MT: No. He had to go into a nursing home because it was very difficult to take care of somebody that's paralyzed.

JT: Right. Oh, he was paralyzed, okay.

MT: Yeah. So I think maybe half a year or less.

JT: I see, and then he passed away. And were you still living, you were not living at home anymore.

MT: Oh, no, I was already married and had Paul.

JT: And so Mrs. Nakata, your adopted mother, stayed in that house on Pacific?

MT: Right. Until she, I moved her to the J-Sei home on Channing.

JT: Right. Mrs. Nakata also, as I said earlier, she was quite a active member of the Fujinkai, and they made udon, do you remember the udon and sushi and all those things? They were really the heart and soul of the Buena Vista United Methodist church for many, many years.

MT: I think so.

JT: That whole group of ladies. But do you feel that she was a role model to you in any way, in any ways?

MT: I'm not sure.

JT: But by your work ethic and your devotion to... well, actually, I shouldn't call it a devotion because you became a Methodist overnight. [Laughs]

MT: [Laughs] Right. That's true, you're right.

JT: But you know in those days, I think the church played a big role in their lives. Do you feel that way?

MT: That was their culture. I mean, that was their social life.

JT: It was. They had their bible study, they had their Sunday devotion and meetings after.

MT: And the friends, they had all their friends there.

JT: And their children remained friends. So I think the church community played a big role in...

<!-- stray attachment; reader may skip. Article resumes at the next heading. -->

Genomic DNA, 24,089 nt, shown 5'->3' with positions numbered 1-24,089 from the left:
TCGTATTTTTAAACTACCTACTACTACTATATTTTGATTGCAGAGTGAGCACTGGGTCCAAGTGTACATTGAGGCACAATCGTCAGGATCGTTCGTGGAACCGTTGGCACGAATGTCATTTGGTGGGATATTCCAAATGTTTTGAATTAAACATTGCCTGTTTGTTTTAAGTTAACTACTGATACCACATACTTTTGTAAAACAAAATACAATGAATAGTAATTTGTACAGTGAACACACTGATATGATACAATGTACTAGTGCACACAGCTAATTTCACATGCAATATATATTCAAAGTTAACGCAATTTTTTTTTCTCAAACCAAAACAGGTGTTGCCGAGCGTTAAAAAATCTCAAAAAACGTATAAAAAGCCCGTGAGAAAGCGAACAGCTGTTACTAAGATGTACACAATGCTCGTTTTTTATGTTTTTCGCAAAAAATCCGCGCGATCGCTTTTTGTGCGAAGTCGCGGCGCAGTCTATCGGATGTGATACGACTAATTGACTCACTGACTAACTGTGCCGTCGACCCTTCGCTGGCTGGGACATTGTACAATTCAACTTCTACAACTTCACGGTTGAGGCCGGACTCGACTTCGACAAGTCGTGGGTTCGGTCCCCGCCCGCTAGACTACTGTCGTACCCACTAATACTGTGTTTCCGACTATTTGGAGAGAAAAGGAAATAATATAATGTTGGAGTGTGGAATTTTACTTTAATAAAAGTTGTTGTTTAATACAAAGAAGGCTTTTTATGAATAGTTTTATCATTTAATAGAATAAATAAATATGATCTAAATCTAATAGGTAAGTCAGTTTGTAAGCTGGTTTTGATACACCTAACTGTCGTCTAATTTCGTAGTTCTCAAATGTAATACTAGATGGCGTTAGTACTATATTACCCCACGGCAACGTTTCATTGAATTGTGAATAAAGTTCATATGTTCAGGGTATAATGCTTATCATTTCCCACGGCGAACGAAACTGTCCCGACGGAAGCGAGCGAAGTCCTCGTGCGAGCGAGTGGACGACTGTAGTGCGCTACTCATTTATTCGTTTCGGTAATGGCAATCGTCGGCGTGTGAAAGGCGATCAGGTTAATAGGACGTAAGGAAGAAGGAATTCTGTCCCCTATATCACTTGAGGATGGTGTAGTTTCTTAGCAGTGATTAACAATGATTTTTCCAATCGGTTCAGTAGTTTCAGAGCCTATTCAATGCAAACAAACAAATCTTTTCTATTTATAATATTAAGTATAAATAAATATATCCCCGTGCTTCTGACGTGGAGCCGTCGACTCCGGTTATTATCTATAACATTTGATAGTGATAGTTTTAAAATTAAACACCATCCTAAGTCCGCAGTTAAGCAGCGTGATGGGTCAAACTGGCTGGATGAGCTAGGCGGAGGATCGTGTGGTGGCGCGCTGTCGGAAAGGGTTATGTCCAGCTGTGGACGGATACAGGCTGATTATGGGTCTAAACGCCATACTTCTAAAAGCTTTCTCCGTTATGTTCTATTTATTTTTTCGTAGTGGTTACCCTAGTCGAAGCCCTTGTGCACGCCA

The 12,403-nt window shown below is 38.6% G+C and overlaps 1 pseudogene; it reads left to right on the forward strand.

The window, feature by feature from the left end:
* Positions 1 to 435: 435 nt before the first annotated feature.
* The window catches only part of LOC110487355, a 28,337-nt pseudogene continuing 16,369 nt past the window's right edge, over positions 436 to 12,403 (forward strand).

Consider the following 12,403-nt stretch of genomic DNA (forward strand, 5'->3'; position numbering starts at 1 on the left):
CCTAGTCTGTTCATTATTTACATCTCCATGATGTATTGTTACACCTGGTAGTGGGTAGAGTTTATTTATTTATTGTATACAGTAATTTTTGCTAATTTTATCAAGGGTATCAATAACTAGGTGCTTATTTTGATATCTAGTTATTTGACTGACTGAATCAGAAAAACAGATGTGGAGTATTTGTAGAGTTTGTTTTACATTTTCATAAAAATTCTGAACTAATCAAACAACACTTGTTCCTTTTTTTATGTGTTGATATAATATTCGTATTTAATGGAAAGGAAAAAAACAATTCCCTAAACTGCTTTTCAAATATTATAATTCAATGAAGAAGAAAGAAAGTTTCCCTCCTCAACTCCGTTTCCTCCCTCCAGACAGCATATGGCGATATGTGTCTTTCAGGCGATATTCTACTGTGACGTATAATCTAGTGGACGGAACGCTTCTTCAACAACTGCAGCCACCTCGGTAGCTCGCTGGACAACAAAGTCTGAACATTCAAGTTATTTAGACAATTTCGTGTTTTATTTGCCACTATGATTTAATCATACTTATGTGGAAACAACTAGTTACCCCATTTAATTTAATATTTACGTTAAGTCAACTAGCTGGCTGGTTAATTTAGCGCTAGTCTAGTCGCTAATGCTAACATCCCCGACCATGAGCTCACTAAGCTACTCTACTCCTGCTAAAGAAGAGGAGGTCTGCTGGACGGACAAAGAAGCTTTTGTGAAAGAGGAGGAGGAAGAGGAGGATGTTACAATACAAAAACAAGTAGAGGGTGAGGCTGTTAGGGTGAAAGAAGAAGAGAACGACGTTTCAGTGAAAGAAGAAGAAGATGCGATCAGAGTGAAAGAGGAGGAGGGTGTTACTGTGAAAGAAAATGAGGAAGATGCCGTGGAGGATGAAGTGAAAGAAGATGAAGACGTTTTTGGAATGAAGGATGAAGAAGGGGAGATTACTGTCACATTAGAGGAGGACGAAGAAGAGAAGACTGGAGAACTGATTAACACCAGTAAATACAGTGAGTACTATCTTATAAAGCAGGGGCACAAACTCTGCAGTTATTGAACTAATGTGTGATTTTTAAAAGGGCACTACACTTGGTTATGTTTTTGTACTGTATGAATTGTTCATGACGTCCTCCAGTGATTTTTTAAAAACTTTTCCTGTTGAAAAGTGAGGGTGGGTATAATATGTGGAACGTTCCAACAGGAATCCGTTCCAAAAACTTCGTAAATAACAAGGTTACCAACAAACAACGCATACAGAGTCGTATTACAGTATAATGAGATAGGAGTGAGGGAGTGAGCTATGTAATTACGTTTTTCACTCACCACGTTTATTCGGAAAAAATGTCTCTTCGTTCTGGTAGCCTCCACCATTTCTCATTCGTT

MT: Oh, I think so, especially for the Isseis.

JT: Yes.

<End Segment 9> - Copyright © 2021 Densho. All Rights Reserved.

<Begin Segment 10>

JT: And then I want to get back to your career when you said you worked at Pittsburg. Was that where you retired from the chemical company, Dow? Or did you say you went to...

MT: No, after I retired from Dow, I have not really worked (after that).

JT: You have not really worked, okay. Did you join Kenji in joining volunteer work?

MT: Well, like I said, since he was getting so old and tired of climbing stairs, he brought me along to climb the stairs.

JT: Right. Kenji delivered lunches for JASEB, or J-Sei now for thirty-two years. And you said when he couldn't run, drive, park and run lunches, you did that. Did you get to visit with any of the Issei people that you delivered lunches to?

MT: Yes. Actually, we sort of got to know Mrs. Nakamura, Cubby's mother.

JT: Cubby's mother.

MT: Yes.

JT: Tokyo Fish.

MT: Tokyo Fish now. She was a very interesting person.

JT: Oh, she owned this store before Cubby.

MT: No, I don't think so.

JT: Oh, she didn't own Tokyo Fish. Oh, but you knew her.

MT: Well, Kenji was delivering food to her for a long time. And then I was helping together, and we sort of got to know her a little bit. She graduated from Cal. And she made a career in working in the library at Cal.

JT: Mrs. Nakamura?

MT: Uh-huh, Cubby's mother. I think his father, too, was a Cal graduate.

JT: That's so interesting, that generation who also went to Cal.